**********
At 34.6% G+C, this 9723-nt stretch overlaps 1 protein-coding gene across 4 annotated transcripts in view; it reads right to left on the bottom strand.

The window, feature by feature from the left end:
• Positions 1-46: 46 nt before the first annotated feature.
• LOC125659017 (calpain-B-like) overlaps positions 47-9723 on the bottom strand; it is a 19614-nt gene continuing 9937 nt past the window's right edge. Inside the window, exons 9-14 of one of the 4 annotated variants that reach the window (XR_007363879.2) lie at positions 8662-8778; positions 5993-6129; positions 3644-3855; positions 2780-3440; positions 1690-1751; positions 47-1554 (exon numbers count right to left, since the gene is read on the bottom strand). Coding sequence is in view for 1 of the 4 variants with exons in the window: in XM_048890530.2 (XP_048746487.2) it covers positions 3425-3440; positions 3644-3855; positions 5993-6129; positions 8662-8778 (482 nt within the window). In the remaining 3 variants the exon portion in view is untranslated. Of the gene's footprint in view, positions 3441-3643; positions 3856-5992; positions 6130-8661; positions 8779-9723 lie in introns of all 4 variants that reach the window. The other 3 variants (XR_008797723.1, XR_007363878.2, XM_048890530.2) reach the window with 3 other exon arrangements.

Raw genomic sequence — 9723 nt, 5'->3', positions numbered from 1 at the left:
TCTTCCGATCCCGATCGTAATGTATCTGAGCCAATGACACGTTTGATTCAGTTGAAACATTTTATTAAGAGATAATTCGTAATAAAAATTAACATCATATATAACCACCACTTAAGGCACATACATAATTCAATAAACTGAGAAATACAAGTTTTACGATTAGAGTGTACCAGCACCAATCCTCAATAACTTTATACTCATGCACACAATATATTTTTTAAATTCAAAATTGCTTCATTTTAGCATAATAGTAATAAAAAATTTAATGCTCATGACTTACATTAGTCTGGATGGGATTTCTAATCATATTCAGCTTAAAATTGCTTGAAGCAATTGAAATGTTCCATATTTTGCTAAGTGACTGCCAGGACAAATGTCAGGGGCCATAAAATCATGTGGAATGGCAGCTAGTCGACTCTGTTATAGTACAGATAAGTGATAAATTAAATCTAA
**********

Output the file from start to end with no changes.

At 34.6% G+C, this 9723-nt stretch overlaps 1 protein-coding gene across 4 annotated transcripts in view; it reads right to left on the bottom strand.

The window, feature by feature from the left end:
• Positions 1-46: 46 nt before the first annotated feature.
• LOC125659017 (calpain-B-like) overlaps positions 47-9723 on the bottom strand; it is a 19614-nt gene continuing 9937 nt past the window's right edge. Inside the window, exons 9-14 of one of the 4 annotated variants that reach the window (XR_007363879.2) lie at positions 8662-8778; positions 5993-6129; positions 3644-3855; positions 2780-3440; positions 1690-1751; positions 47-1554 (exon numbers count right to left, since the gene is read on the bottom strand). Coding sequence is in view for 1 of the 4 variants with exons in the window: in XM_048890530.2 (XP_048746487.2) it covers positions 3425-3440; positions 3644-3855; positions 5993-6129; positions 8662-8778 (482 nt within the window). In the remaining 3 variants the exon portion in view is untranslated. Of the gene's footprint in view, positions 3441-3643; positions 3856-5992; positions 6130-8661; positions 8779-9723 lie in introns of all 4 variants that reach the window. The other 3 variants (XR_008797723.1, XR_007363878.2, XM_048890530.2) reach the window with 3 other exon arrangements.

Raw genomic sequence — 9723 nt, 5'->3', positions numbered from 1 at the left:
TCTTCCGATCCCGATCGTAATGTATCTGAGCCAATGACACGTTTGATTCAGTTGAAACATTTTATTAAGAGATAATTCGTAATAAAAATTAACATCATATATAACCACCACTTAAGGCACATACATAATTCAATAAACTGAGAAATACAAGTTTTACGATTAGAGTGTACCAGCACCAATCCTCAATAACTTTATACTCATGCACACAATATATTTTTTAAATTCAAAATTGCTTCATTTTAGCATAATAGTAATAAAAAATTTAATGCTCATGACTTACATTAGTCTGGATGGGATTTCTAATCATATTCAGCTTAAAATTGCTTGAAGCAATTGAAATGTTCCATATTTTGCTAAGTGACTGCCAGGACAAATGTCAGGGGCCATAAAATCATGTGGAATGGCAGCTAGTCGACTCTGTTATAGTACAGATAAGTGATAAATTAAATCTAA